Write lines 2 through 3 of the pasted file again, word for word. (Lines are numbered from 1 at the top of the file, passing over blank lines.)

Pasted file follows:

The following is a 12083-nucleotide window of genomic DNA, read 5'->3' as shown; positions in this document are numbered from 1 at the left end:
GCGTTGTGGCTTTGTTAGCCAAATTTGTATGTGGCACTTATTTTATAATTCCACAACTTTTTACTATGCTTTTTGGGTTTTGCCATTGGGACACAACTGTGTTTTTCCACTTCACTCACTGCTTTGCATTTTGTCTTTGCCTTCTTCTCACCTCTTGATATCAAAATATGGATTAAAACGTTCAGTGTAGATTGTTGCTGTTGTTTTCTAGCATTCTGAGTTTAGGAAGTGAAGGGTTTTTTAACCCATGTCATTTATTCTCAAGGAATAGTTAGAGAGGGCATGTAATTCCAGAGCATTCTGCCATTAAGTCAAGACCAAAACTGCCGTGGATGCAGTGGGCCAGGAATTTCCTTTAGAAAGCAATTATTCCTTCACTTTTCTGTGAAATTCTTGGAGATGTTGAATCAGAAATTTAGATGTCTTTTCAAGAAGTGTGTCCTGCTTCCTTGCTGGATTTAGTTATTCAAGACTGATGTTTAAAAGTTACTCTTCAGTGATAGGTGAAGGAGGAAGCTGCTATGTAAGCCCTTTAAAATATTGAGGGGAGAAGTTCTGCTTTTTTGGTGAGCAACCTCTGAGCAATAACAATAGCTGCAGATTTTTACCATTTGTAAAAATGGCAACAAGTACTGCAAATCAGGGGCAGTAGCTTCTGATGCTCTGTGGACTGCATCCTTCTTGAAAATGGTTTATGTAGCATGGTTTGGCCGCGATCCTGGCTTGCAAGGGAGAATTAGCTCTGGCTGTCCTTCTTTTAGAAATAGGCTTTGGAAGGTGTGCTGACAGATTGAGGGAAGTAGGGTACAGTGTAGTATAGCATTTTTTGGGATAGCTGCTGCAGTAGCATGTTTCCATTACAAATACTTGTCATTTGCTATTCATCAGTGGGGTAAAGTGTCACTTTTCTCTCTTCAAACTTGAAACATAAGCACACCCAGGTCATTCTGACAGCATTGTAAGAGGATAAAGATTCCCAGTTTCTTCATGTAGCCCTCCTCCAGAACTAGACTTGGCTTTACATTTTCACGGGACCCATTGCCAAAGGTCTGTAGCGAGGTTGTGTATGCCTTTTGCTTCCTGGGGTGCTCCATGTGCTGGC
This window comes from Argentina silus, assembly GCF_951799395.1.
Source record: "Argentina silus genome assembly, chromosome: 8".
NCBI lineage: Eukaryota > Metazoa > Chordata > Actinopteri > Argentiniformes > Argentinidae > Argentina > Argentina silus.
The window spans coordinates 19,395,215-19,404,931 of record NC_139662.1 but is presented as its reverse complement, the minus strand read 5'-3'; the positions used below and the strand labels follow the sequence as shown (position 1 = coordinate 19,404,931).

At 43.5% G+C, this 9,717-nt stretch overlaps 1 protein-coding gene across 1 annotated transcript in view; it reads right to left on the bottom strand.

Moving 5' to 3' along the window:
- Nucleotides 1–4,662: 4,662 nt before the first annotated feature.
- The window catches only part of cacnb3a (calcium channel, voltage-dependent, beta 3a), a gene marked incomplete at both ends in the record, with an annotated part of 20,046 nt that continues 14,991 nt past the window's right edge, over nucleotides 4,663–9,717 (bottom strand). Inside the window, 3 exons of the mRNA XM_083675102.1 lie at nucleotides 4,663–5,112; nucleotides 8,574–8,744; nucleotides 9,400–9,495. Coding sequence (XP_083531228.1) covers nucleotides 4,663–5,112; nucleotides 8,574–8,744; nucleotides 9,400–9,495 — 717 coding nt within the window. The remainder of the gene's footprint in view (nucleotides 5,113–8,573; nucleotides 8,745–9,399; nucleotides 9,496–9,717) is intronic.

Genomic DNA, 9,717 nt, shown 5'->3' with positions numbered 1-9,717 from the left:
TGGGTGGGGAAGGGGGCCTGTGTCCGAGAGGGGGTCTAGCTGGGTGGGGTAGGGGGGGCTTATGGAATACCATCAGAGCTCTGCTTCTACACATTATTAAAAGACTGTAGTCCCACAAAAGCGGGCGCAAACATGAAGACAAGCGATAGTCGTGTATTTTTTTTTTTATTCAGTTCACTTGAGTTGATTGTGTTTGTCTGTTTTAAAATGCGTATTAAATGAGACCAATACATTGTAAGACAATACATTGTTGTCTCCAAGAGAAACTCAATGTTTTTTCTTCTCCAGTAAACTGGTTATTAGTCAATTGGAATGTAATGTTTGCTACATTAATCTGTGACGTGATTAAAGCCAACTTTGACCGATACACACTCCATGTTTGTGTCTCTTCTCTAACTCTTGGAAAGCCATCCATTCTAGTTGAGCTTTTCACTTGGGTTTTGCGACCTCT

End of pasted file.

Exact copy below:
GCGTTGTGGCTTTGTTAGCCAAATTTGTATGTGGCACTTATTTTATAATTCCACAACTTTTTACTATGCTTTTTGGGTTTTGCCATTGGGACACAACTGTGTTTTTCCACTTCACTCACTGCTTTGCATTTTGTCTTTGCCTTCTTCTCACCTCTTGATATCAAAATATGGATTAAAACGTTCAGTGTAGATTGTTGCTGTTGTTTTCTAGCATTCTGAGTTTAGGAAGTGAAGGGTTTTTTAACCCATGTCATTTATTCTCAAGGAATAGTTAGAGAGGGCATGTAATTCCAGAGCATTCTGCCATTAAGTCAAGACCAAAACTGCCGTGGATGCAGTGGGCCAGGAATTTCCTTTAGAAAGCAATTATTCCTTCACTTTTCTGTGAAATTCTTGGAGATGTTGAATCAGAAATTTAGATGTCTTTTCAAGAAGTGTGTCCTGCTTCCTTGCTGGATTTAGTTATTCAAGACTGATGTTTAAAAGTTACTCTTCAGTGATAGGTGAAGGAGGAAGCTGCTATGTAAGCCCTTTAAAATATTGAGGGGAGAAGTTCTGCTTTTTTGGTGAGCAACCTCTGAGCAATAACAATAGCTGCAGATTTTTACCATTTGTAAAAATGGCAACAAGTACTGCAAATCAGGGGCAGTAGCTTCTGATGCTCTGTGGACTGCATCCTTCTTGAAAATGGTTTATGTAGCATGGTTTGGCCGCGATCCTGGCTTGCAAGGGAGAATTAGCTCTGGCTGTCCTTCTTTTAGAAATAGGCTTTGGAAGGTGTGCTGACAGATTGAGGGAAGTAGGGTACAGTGTAGTATAGCATTTTTTGGGATAGCTGCTGCAGTAGCATGTTTCCATTACAAATACTTGTCATTTGCTATTCATCAGTGGGGTAAAGTGTCACTTTTCTCTCTTCAAACTTGAAACATAAGCACACCCAGGTCATTCTGACAGCATTGTAAGAGGATAAAGATTCCCAGTTTCTTCATGTAGCCCTCCTCCAGAACTAGACTTGGCTTTACATTTTCACGGGACCCATTGCCAAAGGTCTGTAGCGAGGTTGTGTATGCCTTTTGCTTCCTGGGGTGCTCCATGTGCTGGC
This window comes from Argentina silus, assembly GCF_951799395.1.